I assist adults and adolescents with the following challenges:

  • Depression and bipolar disorders

  • Anxiety disorders (phobias, obsessive-compulsive disorder, panic attacks, performance anxiety)

  • Personality disorders (borderline, narcissistic, paranoid, schizoid, histrionic personality disorders)

  • Trauma and Post-traumatic stress disorder (PTSD)

  • Dissociative disorders

  • Eating disorders (anorexia, bulimia, binge eating)

  • Abuse

    • Spousal, workplace, religious

    • Sexual, emotional, physical

  • Sexual disorders (including conflicted sexualities)

  • Psychotic disorders

  • Addictions (alcoholism, drug addiction, gambling addiction)

  • Anger management

  • Grief and bereavement

How long psychotherapy takes in order to resolve the challenge(s) one faces, depends on the kind of problem or disorder, each person’s own characteristics and history, their goals and external circumstances. Some people feel relief after one session, while others need several more.  There are no quick-fix methods, and the success of therapy depends on each person’s perseverance and work they are willing to put in.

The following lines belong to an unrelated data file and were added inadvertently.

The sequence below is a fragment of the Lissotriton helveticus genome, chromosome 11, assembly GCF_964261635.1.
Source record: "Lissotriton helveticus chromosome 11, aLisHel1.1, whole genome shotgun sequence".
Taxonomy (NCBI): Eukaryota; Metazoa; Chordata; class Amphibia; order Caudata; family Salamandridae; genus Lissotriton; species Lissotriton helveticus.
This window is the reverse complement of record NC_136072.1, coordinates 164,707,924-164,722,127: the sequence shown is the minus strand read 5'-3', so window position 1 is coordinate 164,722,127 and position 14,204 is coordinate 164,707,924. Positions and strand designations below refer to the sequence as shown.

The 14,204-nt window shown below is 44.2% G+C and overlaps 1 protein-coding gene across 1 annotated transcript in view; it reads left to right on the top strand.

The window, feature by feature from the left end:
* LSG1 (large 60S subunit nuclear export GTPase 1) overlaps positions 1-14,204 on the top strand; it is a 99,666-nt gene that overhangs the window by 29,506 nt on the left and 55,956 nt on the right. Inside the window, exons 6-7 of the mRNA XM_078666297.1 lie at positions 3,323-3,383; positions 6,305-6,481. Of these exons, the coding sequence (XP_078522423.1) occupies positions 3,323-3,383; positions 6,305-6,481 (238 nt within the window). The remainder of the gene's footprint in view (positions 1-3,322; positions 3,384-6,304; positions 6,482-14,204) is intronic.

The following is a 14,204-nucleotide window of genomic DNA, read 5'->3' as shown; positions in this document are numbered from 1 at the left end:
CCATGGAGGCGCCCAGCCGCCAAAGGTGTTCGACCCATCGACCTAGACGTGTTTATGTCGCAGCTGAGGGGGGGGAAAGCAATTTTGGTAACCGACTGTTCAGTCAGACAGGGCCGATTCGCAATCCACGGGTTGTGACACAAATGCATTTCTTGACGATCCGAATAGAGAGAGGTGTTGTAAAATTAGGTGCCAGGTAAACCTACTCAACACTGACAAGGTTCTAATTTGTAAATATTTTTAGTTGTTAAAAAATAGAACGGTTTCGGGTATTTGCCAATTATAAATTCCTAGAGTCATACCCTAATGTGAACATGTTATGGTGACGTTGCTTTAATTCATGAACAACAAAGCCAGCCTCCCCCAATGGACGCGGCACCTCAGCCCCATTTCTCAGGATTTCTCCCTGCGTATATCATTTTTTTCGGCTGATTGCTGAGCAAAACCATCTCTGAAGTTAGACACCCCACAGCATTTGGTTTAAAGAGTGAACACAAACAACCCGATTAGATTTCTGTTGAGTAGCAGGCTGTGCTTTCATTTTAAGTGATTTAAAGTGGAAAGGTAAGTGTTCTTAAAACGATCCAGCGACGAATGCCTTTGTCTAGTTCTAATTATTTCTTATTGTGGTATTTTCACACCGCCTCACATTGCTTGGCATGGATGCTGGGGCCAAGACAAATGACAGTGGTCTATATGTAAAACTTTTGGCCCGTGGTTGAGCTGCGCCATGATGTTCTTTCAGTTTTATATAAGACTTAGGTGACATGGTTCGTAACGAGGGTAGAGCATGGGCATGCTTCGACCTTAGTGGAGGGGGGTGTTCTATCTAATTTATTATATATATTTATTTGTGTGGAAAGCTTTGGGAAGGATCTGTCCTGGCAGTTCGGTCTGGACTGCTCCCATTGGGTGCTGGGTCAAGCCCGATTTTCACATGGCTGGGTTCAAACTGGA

Adolescence can be a dynamic phase in young people’s lives.  Adolescents grapple with changes in their bodies, appearances, relationships, emotions and identities. 


Because of these changes and other developments, adolescents and their families may face various challenges that require psychological intervention. 

Through psychotherapy, adolescents are offered the freedom to explore and express their struggles. Ultimately, adolescents want to feel accepted, supported and understood while they come to grips with their emerging adulthood. 

I provide psychotherapy for the following challenges:

  • Depression

  • Anxiety

  • Relationship problems (family, peers, lovers)

  • High risk behaviour (drugs, promiscuity, rebellion)

  • Addictions

  • Suicidality and self-mutilation

  • Aggression